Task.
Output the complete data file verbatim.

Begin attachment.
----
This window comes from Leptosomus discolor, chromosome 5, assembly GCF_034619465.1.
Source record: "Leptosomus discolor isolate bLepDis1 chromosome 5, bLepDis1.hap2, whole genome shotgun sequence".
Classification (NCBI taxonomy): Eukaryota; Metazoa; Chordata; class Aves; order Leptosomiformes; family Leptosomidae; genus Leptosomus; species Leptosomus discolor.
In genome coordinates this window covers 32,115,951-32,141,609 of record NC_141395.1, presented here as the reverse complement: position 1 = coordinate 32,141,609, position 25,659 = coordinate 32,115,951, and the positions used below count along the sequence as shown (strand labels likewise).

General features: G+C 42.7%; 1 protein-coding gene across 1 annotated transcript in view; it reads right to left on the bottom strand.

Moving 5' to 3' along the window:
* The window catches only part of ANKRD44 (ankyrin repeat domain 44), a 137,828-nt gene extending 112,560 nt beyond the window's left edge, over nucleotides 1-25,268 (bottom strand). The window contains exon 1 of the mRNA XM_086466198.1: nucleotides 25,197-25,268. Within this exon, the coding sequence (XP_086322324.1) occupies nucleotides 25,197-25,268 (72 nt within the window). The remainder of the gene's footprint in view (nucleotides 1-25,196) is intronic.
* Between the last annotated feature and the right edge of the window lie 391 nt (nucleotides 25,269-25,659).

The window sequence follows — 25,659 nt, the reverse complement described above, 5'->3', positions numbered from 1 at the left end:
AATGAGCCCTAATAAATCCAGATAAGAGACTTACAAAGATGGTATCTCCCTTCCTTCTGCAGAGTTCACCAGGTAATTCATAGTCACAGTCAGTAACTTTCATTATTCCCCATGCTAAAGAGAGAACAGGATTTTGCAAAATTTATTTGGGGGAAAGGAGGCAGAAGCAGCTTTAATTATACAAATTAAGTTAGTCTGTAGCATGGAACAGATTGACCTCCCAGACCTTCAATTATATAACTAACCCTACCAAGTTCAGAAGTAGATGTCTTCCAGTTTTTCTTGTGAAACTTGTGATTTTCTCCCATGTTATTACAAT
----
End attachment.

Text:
This window comes from Leptosomus discolor, chromosome 5, assembly GCF_034619465.1.
Source record: "Leptosomus discolor isolate bLepDis1 chromosome 5, bLepDis1.hap2, whole genome shotgun sequence".
Classification (NCBI taxonomy): Eukaryota; Metazoa; Chordata; class Aves; order Leptosomiformes; family Leptosomidae; genus Leptosomus; species Leptosomus discolor.
In genome coordinates this window covers 32,115,951-32,141,609 of record NC_141395.1, presented here as the reverse complement: position 1 = coordinate 32,141,609, position 25,659 = coordinate 32,115,951, and the positions used below count along the sequence as shown (strand labels likewise).

General features: G+C 42.7%; 1 protein-coding gene across 1 annotated transcript in view; it reads right to left on the bottom strand.

Moving 5' to 3' along the window:
* The window catches only part of ANKRD44 (ankyrin repeat domain 44), a 137,828-nt gene extending 112,560 nt beyond the window's left edge, over nucleotides 1-25,268 (bottom strand). The window contains exon 1 of the mRNA XM_086466198.1: nucleotides 25,197-25,268. Within this exon, the coding sequence (XP_086322324.1) occupies nucleotides 25,197-25,268 (72 nt within the window). The remainder of the gene's footprint in view (nucleotides 1-25,196) is intronic.
* Between the last annotated feature and the right edge of the window lie 391 nt (nucleotides 25,269-25,659).

The window sequence follows — 25,659 nt, the reverse complement described above, 5'->3', positions numbered from 1 at the left end:
AATGAGCCCTAATAAATCCAGATAAGAGACTTACAAAGATGGTATCTCCCTTCCTTCTGCAGAGTTCACCAGGTAATTCATAGTCACAGTCAGTAACTTTCATTATTCCCCATGCTAAAGAGAGAACAGGATTTTGCAAAATTTATTTGGGGGAAAGGAGGCAGAAGCAGCTTTAATTATACAAATTAAGTTAGTCTGTAGCATGGAACAGATTGACCTCCCAGACCTTCAATTATATAACTAACCCTACCAAGTTCAGAAGTAGATGTCTTCCAGTTTTTCTTGTGAAACTTGTGATTTTCTCCCATGTTATTACAAT